How to Go?


Nadine and I like to discover countries and places by ourselves with a rental car. It’s always nice to see the hotspots of a country but it’s only by travelling on backroads or wandering into lesser known regions that you’ll discover the true personality of a country and its inhabitants. You need the shiny postcard panorama from the brochure as well as the gas station or the grocery store in no man’s land to really get an idea of a place.

It’s always nice to see the hotspots of a country but it’s only by travelling on backroads or wandering into lesser known regions that you’ll discover the true personality of a country and its inhabitants.

Both South Africa as well as Namibia are easily accessible by car. But both of them have their own peculiarities: In most of South Africa’s coastal and urban areas, you’ll mainly drive on paved roads and will have no problems finding gas stations to refill your tank or repair a punctured tire. On the other hand, you might be a bit more vigilant in said urban areas or even completely avoid certain areas (more on that later).


Namibia, on the other hand, is one the safest countries on the African continent and you don’t have to be much more vigilant in urban areas than if you go to Paris, New York or any other city in the world. But the roads are a bit of a different story. Of a total of some 45,000 km of roads, only around 6,000 km are paved. These roads mainly link the few cities to the few ports or the Etosha NP area. For the rest of the time, you’ll be driving on gravel, dust or sand. These gravel roads are in a surprisingly good condition and are fun to drive but beware; there are quite a bunch of risks driving on such roads. Mainly, the risk of punctured tires is imminent (apparently, a punctured tire happens every 1,500 to 2,000 km). Then, you should absolutely avoid brisk manoeuvres with your car since a little slide can quickly turn into a barrel roll drama (we saw several tipped cars and trucks on our journey). You will probably not be surprised into an erratic move by another vehicle, since there aren’t many and Namibians drive in a pretty civilized manner. But there will be wildlife. A Zebra or a Kudu is such an amazing sight, except if it jumps in front of your windscreen when you drive at 60 or 70 kph on a gravel road.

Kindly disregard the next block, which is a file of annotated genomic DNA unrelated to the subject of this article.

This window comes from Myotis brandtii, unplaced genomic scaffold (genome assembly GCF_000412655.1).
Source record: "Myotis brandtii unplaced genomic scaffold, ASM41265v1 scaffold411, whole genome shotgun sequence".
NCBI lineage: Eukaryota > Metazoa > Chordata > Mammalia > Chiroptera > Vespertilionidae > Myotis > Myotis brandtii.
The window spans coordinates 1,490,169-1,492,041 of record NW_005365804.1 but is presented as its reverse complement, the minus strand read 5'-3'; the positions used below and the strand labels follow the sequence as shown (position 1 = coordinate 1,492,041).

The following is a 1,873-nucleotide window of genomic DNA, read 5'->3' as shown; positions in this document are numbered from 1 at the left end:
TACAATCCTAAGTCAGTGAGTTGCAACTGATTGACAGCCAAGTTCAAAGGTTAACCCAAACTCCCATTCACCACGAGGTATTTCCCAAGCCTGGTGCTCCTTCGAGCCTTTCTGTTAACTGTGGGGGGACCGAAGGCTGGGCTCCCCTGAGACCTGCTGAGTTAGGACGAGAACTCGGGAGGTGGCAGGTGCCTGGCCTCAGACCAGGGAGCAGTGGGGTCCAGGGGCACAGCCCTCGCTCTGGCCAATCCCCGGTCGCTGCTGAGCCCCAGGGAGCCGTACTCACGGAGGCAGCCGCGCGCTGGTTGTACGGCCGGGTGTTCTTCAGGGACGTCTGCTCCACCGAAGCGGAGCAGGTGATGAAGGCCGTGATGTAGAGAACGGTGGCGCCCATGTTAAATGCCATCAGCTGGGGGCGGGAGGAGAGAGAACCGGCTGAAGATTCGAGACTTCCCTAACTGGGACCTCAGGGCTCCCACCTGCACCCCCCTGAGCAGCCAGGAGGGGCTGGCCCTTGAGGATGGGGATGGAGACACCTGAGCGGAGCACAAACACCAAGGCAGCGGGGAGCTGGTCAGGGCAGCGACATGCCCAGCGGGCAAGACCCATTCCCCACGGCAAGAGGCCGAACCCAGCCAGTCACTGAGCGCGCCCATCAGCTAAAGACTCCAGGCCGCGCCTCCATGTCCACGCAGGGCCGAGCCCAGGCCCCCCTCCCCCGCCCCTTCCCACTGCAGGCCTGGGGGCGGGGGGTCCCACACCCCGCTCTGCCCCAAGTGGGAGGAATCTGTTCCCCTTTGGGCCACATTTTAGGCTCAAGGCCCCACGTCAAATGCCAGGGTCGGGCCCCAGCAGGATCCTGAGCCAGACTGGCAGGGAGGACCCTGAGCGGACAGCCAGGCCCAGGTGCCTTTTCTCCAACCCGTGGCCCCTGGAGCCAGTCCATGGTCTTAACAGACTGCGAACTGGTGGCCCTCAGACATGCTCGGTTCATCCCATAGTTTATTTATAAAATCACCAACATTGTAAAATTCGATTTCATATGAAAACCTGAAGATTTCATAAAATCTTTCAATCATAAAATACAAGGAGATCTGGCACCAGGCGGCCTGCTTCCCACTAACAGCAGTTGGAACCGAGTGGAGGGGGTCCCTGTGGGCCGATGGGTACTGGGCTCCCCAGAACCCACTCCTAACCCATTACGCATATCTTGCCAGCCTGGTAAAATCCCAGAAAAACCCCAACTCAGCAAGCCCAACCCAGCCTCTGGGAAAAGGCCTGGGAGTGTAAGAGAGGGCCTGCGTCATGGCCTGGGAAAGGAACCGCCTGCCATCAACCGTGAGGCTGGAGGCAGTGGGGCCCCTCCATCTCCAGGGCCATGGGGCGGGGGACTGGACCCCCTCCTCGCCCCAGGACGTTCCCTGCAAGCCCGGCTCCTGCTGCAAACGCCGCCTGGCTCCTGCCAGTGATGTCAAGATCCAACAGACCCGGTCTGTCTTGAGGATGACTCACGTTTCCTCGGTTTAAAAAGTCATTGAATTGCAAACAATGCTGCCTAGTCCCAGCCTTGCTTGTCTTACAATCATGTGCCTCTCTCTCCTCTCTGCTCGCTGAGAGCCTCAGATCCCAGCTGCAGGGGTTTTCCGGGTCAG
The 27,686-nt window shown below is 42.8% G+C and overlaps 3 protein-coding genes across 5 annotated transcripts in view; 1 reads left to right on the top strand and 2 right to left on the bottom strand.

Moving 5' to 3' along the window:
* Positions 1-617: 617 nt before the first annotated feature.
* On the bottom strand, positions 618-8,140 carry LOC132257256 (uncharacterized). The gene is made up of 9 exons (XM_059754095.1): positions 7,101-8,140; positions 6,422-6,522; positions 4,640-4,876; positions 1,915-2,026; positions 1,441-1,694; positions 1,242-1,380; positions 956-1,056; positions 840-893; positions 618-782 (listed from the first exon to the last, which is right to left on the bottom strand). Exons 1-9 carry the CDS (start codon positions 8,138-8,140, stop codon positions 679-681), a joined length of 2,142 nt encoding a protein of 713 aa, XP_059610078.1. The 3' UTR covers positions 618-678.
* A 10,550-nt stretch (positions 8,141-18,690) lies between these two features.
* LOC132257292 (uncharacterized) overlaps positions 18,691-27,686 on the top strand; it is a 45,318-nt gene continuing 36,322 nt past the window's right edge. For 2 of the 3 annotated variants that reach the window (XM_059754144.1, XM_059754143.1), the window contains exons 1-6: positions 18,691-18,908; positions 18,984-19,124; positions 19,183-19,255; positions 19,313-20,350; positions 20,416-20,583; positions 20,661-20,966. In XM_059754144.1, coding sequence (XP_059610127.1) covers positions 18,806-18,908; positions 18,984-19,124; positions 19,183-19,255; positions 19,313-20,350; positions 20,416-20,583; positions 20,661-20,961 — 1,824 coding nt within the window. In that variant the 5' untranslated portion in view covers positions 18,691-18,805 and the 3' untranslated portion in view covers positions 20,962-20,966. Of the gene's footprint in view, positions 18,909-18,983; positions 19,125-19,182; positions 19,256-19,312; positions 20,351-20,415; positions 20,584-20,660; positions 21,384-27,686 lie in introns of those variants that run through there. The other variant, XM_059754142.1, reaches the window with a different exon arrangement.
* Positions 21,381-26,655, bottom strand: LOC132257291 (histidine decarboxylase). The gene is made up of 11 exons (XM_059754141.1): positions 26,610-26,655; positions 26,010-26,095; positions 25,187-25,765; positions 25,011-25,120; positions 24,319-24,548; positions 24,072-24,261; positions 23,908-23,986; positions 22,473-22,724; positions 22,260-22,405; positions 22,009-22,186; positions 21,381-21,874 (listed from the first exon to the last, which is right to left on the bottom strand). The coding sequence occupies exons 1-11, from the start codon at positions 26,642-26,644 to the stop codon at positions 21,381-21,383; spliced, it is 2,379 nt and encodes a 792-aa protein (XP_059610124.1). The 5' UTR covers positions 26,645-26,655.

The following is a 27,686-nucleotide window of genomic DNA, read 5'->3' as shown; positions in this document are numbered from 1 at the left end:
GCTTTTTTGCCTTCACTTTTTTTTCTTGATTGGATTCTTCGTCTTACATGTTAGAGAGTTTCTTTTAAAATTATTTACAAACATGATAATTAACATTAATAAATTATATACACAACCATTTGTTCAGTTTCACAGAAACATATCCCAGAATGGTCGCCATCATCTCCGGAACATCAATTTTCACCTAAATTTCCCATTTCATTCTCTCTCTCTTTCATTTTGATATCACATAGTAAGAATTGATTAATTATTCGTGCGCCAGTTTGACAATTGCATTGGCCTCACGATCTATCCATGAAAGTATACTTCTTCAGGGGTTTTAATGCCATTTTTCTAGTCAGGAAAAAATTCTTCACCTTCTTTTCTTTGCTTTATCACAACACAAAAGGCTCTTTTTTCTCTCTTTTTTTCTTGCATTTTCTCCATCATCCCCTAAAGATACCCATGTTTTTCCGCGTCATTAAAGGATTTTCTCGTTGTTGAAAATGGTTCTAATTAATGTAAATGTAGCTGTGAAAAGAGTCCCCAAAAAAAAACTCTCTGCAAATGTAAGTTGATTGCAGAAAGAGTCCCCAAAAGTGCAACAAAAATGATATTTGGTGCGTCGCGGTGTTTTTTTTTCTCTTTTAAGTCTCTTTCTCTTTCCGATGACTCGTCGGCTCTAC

Further, you should think about filling up your tank at every occasion since there are areas with literally no gas station for many, many miles. Running out of gas might be a bad idea in a country where you sometimes see no other cars for an hour or two.


In terms of orientation; South Africa is pretty well signposted while Namibia…let’s say it’s difficult to get lost if there are only a few roads. A classic roadmap easily does the trick.

Where to Stay?